Neodani Fault Museum
This is a unique museum in Motosu City, Gifu Prefecture. The Earthquake Fault Observation Museum has a trench to exhibit 6-m vertical offset of the Neodani fault. A preserved fault scarp is also outside the museum.
The 1891 Nobi earthquake with magnitude 8, the largest historic inland earthquake in Japan, struck the central part of Honshu. The earthquake killed about 7300 people and greatly damaged buildings, transport systems, and industries. The Neodani earthquake fault zone (Nobi earthquake fault system), about 80 km long, appeared from Ikeda Town in Fukui Pref. through Neo Village (now Motosu City) to Kani City in Gifu Pref., faults in which are left-lateral strike-slip faults with vertical offsets. Of the faults in the zone, the Neodani fault is a prominent fault 38km in length with a maximum left-lateral offset of 8 m and a vertical offset of 6 m. These earthquake faults produced many fault-related landforms, such as offset streams and paths, fault scarps, and sag ponds, some of which can still be found in the zone.
At Midori in Motosu City, a fault scarp (6 m high, 1000 m long) of the Neodani fault was formed, a part of which is preserved as a special natural monument. Digging a trench to observe the underground area of the fault scarp revealed a 6-m offset of basement rock. The Earthquake Fault Observation Museum was constructed in 1991 to open the trench to the public. In addition to the trench, the museum has exhibits including three-dimensional models of the Neodani fault and modified landscape, and earthquake observing materials.
Photo 1: Fault scarp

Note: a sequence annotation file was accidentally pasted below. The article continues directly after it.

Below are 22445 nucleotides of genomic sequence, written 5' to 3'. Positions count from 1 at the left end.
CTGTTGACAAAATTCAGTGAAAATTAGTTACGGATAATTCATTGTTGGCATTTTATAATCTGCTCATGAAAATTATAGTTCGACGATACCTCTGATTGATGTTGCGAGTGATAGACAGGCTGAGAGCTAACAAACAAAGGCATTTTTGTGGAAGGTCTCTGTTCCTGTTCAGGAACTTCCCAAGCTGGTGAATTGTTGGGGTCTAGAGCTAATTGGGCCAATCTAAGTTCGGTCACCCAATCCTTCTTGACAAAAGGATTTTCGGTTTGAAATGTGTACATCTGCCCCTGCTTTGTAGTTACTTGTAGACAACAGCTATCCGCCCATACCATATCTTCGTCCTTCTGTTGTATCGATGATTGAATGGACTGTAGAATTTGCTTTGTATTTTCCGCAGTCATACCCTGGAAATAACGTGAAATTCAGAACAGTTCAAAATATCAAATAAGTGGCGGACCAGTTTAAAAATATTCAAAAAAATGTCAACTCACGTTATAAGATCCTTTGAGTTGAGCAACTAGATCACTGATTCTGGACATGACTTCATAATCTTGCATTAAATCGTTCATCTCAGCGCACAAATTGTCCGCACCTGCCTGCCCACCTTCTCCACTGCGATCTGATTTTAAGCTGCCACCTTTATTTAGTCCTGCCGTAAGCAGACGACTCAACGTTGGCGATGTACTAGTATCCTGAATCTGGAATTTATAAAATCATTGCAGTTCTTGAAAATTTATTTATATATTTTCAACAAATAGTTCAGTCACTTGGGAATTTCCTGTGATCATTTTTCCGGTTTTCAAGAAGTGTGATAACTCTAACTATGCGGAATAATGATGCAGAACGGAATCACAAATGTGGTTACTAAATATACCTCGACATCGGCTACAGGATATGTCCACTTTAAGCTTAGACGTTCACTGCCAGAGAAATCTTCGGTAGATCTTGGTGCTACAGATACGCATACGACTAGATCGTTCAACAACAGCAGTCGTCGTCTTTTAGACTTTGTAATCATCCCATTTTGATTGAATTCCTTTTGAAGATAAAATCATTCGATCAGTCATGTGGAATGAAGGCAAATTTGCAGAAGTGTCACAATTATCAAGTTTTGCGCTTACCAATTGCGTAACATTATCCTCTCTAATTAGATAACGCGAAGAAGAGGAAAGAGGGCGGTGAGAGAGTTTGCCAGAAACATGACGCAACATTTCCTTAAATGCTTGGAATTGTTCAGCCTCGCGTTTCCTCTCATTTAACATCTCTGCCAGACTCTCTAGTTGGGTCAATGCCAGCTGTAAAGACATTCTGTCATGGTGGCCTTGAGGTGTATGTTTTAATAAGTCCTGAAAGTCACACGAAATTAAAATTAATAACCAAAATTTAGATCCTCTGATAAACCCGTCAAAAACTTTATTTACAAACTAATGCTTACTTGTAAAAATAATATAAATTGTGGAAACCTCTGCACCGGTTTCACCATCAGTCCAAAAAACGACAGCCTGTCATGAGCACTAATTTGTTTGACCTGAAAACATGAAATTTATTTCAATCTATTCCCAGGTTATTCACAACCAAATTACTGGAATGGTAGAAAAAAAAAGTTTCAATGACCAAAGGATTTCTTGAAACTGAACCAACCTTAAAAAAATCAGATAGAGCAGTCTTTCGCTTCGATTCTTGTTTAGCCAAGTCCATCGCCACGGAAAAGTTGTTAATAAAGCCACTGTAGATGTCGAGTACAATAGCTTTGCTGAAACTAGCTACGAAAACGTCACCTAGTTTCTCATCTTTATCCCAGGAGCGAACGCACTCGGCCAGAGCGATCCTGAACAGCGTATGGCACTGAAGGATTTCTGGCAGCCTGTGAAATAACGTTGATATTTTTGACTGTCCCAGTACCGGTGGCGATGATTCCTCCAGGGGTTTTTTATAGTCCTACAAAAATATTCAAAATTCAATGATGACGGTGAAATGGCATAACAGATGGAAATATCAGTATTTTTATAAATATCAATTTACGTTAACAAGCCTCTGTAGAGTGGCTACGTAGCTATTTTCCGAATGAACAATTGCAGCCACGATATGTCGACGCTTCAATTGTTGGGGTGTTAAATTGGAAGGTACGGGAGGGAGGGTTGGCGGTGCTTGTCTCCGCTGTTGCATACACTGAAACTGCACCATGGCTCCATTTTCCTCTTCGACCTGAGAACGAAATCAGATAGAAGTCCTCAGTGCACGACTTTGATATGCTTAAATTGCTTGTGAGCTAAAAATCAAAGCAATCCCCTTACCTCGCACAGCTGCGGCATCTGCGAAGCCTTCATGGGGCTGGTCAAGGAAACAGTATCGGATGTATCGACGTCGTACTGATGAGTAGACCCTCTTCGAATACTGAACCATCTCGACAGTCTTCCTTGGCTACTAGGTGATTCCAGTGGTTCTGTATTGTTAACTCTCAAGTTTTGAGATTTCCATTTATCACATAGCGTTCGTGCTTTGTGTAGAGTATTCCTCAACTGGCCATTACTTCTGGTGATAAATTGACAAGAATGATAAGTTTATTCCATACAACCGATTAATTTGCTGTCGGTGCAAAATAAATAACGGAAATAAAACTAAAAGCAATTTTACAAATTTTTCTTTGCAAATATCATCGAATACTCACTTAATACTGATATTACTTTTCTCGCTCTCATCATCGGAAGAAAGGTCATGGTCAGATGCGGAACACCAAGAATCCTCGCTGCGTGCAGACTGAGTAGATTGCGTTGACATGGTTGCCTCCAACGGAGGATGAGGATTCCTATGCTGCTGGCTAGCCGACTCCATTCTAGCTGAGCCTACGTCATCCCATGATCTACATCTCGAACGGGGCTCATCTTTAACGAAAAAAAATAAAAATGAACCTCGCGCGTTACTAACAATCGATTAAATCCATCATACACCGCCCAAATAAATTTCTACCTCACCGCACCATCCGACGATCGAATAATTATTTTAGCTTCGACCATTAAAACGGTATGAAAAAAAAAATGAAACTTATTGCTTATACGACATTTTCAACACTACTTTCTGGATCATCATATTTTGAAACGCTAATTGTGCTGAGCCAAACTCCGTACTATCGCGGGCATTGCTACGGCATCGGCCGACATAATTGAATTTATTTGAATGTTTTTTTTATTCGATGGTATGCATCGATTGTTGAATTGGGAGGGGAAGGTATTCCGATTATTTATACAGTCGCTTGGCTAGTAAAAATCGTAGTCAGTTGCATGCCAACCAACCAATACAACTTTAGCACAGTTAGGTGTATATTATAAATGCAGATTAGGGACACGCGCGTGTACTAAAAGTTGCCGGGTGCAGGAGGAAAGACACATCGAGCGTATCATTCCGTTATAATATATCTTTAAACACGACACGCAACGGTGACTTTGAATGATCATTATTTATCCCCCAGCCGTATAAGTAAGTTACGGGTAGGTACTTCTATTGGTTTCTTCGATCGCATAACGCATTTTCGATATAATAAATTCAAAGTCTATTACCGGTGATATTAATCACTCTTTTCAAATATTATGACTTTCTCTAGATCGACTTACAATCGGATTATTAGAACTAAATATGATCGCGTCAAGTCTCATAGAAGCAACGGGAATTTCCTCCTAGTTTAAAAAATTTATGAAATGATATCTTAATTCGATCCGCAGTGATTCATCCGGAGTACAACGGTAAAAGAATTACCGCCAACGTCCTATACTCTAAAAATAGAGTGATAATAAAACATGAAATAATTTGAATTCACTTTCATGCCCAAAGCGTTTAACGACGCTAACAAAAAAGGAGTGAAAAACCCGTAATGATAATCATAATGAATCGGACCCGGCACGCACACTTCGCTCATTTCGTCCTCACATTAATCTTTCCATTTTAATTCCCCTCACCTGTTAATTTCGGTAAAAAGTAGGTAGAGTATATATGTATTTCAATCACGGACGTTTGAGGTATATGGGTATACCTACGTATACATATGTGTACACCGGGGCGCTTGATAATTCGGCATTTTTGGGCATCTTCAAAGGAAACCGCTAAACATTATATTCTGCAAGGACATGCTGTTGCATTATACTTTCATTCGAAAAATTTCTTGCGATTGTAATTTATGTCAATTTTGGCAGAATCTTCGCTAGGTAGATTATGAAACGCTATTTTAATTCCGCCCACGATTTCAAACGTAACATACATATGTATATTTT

Photos 2 and 3 show the northwestern wall of the trench. The black-gray bed vertically displaced by 6 m is basement rock (Middle Jurassic - earliest Cretaceous sedimentary complex with basalt) overlaid with a Holocene gravel bed deposited before the earthquake. The basement rock has been fractured by repeated faulting (crush zone). Clastic materials over the gravel bed are flood deposits, paddy field soil, and embankments, which were produced after the earthquake. It is notable that the oblong gravels deposited in horizontal position turned upright along the fault plane. Fault gouge is found in the band 20 - 30 cm wide of the bed rock along the fault plane.
Photo 2: Northwestern wall of the trench 
Photo 3: Close-up of the fault 
Location: 512 Neomidori, Motosu City, Gifu Prefecture.
Midori Station on the Tarumi Railway line (transfer at Ogaki Stn. (JR Tokaido line) to the Tarumi Railway line), 2 minutes' walk from the station.
Location on Google Map
Admission: JPY500 (adults), JPY250 (children) Open: 9:00 a.m. - 5:00 p.m. Tue - Sun (When Monday is a public holiday, the museum is open and closed on the next day)